Vol. xxix. No. Lvh. L 'Fifteen 'Fifteen cubits upward did the waters prevail; and the moun'tains were covered.'—Gen. vii. 17.

But the deluge is not the only point in geology which is closely connected with the Holy Scriptures. It is, in fact, as was before observed, but a small part of that field to which the researches of the geologist are directed. The more the strata which compose the crust of the earth are examined, the stronger evidence do they present of revolutions and catastrophes occuring at wide intervals of time, of slow progressive advancement to its present state, and of the existence of various orders of created beings which successively occupied its surface before it was finally fitted for the abode of man. These phenomena, or rather, the principles on which they are explained in the modern schools of geology, have been thought to militate against the history of the creation contained in the first chapters of Genesis. The difficulty has been fairly stated by Professor Buckland in his Inaugural Lecture some years ago published: and we think he has acted judiciously in not coming to any peremptory conclusion upon this disputed question.

The usual mode of solving the difficulty has been to interpret the six days of the creation, not as natural days determined by the, revolution of the earth on its axis, but as indefinite periods of time: and to this explanation Mr. Buckland seems disposed in that lecture to incline. Others object to it with great vehemence, as wholly incompatible with the institution of the Sabbath, which is manifestly set forth as the seventh day; and therefore they contend that the other six must necessarily be regarded as days in the same sense, and of the same kind.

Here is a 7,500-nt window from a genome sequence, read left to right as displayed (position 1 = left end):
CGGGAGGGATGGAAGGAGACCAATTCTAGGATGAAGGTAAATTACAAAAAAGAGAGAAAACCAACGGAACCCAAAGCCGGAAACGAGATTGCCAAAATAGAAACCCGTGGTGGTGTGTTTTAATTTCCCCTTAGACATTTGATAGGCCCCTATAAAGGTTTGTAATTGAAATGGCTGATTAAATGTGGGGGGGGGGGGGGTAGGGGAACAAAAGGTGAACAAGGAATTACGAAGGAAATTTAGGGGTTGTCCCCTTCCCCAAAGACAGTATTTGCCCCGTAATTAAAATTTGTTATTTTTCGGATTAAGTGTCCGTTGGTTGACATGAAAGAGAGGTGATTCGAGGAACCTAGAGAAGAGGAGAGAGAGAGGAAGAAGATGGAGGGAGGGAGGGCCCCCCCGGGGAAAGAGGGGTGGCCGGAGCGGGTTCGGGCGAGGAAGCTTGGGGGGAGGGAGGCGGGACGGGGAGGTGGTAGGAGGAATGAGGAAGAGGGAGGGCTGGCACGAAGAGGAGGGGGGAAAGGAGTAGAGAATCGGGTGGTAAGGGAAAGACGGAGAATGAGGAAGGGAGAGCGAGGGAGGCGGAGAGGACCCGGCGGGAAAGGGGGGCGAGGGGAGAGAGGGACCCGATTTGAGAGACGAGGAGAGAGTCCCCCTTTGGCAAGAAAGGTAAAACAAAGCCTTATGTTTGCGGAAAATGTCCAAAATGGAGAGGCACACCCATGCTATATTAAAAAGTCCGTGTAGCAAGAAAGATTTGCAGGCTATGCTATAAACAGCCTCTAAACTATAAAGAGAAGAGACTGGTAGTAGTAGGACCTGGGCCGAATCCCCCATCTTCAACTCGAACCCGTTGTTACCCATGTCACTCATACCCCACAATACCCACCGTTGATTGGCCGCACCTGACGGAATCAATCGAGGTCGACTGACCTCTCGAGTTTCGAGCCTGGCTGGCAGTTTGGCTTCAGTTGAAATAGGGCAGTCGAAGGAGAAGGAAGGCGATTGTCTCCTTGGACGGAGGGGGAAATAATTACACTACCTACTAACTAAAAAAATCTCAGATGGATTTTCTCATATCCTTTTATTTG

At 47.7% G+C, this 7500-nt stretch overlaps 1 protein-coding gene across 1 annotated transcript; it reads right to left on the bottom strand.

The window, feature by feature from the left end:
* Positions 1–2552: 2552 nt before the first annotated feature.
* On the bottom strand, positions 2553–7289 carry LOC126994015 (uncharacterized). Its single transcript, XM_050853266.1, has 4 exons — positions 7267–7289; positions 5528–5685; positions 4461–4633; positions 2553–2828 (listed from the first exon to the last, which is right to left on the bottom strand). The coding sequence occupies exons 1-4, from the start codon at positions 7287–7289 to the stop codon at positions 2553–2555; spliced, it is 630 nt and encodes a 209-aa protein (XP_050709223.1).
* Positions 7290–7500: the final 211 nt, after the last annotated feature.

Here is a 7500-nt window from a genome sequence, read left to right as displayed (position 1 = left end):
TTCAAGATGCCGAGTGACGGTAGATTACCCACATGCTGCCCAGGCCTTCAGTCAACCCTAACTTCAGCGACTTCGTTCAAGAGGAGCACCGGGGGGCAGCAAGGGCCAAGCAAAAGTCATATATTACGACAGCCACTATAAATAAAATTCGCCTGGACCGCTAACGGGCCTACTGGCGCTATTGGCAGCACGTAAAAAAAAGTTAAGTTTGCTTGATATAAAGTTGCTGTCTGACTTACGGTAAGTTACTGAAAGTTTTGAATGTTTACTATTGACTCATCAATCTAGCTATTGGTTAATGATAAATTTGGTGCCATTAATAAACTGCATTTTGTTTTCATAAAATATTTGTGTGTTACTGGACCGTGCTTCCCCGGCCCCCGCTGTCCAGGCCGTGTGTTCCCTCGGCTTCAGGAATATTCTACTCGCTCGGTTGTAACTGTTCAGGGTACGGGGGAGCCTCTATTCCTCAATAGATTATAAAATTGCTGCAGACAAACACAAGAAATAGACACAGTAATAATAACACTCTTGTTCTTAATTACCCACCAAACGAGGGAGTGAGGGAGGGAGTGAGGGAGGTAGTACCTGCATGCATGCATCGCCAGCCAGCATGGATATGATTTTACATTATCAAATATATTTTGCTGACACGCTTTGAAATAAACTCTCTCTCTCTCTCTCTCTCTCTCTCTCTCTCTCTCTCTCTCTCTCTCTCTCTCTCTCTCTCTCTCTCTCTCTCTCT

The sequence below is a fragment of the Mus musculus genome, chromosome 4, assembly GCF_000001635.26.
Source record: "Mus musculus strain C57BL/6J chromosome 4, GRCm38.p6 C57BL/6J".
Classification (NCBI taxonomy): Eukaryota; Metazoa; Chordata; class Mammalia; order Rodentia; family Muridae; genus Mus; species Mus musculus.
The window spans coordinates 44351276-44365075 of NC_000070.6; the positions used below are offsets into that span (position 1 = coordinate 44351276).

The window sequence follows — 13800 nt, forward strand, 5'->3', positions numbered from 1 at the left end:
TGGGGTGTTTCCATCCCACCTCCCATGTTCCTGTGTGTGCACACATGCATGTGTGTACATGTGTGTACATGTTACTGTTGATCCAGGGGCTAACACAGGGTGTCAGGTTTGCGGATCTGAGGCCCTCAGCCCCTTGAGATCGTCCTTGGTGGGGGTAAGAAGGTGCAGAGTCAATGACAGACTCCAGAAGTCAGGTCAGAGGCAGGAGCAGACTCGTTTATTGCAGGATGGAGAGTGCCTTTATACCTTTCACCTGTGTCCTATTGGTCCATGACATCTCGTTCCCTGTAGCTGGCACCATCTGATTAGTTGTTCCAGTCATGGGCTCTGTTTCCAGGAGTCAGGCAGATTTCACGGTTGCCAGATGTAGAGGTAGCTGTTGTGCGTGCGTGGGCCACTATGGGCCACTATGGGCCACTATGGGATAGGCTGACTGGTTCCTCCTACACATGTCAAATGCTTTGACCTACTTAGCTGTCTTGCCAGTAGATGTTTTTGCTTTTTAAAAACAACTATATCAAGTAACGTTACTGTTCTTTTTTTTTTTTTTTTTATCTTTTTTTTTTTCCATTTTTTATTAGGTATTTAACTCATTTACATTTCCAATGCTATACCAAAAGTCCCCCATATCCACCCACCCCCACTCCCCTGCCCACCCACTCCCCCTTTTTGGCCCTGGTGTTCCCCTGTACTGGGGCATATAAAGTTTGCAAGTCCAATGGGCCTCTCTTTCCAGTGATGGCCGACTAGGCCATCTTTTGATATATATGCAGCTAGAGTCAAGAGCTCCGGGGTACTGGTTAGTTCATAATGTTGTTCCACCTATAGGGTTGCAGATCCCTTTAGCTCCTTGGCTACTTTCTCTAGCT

Instead of presuming to decide peremptorily in this matter, our object will rather be to caution the friends of religion against a rash and possibly mischievous mode of vindicating their opinions. We beseech them to bear in mind that similar alarm has been taken, and similar zeal manifested for the cause of religion, in several instances which have all terminated in establishing, the points so much dreaded; and yet Christianity, so far from receiving a shock, has only emerged from the controversy with increased vigour and lustre. It is hardly necessary to remind them of the persecutions raised against the first teachers of the Copernican system of the universe. The doctrine was pronounced to be contradictory to the language of holy writ, and was accordingly, condemned as false and impious. Nay, so late as the early part of the 18th century, when the Jesuits' edition of Newton appeared, it was thought necessary by the editors to prefix an advertisement, disclaiming all belief in the system thus demonstrated, because it

had